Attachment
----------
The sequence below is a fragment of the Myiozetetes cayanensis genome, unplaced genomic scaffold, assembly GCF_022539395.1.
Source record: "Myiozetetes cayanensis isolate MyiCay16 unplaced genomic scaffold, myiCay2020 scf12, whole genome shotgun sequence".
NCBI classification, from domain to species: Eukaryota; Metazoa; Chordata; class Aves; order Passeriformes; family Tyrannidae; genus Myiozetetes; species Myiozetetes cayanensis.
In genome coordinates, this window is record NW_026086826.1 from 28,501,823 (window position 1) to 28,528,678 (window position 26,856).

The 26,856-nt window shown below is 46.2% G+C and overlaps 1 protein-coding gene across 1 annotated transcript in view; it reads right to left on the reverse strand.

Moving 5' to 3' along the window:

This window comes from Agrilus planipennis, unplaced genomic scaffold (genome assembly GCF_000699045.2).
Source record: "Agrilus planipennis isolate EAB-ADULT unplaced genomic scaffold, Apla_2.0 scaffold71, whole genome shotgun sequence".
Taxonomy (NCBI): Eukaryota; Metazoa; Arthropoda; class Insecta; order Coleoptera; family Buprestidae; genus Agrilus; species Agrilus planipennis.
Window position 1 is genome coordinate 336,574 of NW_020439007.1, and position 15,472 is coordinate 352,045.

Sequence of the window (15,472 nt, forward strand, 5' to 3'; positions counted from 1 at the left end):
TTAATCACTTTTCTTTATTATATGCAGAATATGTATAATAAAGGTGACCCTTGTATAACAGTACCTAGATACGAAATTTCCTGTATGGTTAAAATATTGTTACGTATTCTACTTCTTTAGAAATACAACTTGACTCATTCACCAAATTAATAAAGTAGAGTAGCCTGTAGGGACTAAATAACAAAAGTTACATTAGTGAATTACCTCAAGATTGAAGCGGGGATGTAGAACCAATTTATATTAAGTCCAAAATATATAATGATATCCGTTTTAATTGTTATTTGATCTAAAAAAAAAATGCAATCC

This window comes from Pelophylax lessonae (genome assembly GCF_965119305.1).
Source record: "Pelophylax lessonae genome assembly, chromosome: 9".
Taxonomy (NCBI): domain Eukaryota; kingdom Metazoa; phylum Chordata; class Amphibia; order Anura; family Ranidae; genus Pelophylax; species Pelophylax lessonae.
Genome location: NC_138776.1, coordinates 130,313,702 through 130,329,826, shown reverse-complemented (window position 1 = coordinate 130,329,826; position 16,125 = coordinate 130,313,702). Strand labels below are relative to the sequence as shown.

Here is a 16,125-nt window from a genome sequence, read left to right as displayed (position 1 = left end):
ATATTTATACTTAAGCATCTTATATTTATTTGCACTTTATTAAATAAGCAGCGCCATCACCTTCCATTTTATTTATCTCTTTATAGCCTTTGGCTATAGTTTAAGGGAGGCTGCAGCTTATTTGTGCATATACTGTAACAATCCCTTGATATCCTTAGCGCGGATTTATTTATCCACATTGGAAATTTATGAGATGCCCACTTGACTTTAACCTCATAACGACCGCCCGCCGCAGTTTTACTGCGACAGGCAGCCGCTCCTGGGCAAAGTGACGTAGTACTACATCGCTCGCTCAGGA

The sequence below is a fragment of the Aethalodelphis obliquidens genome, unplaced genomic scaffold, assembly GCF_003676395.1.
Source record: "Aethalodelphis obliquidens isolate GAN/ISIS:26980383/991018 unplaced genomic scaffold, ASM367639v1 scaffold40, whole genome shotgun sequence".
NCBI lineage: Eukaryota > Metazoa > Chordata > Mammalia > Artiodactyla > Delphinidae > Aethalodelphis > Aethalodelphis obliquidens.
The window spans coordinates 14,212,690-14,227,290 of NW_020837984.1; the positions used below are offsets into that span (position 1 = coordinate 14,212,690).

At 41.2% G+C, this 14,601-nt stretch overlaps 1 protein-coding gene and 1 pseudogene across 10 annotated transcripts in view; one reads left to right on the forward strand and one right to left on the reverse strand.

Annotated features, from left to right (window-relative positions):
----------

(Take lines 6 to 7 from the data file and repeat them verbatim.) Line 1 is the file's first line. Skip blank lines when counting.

Moving 5' to 3' along the window:

This window comes from Agrilus planipennis, unplaced genomic scaffold (genome assembly GCF_000699045.2).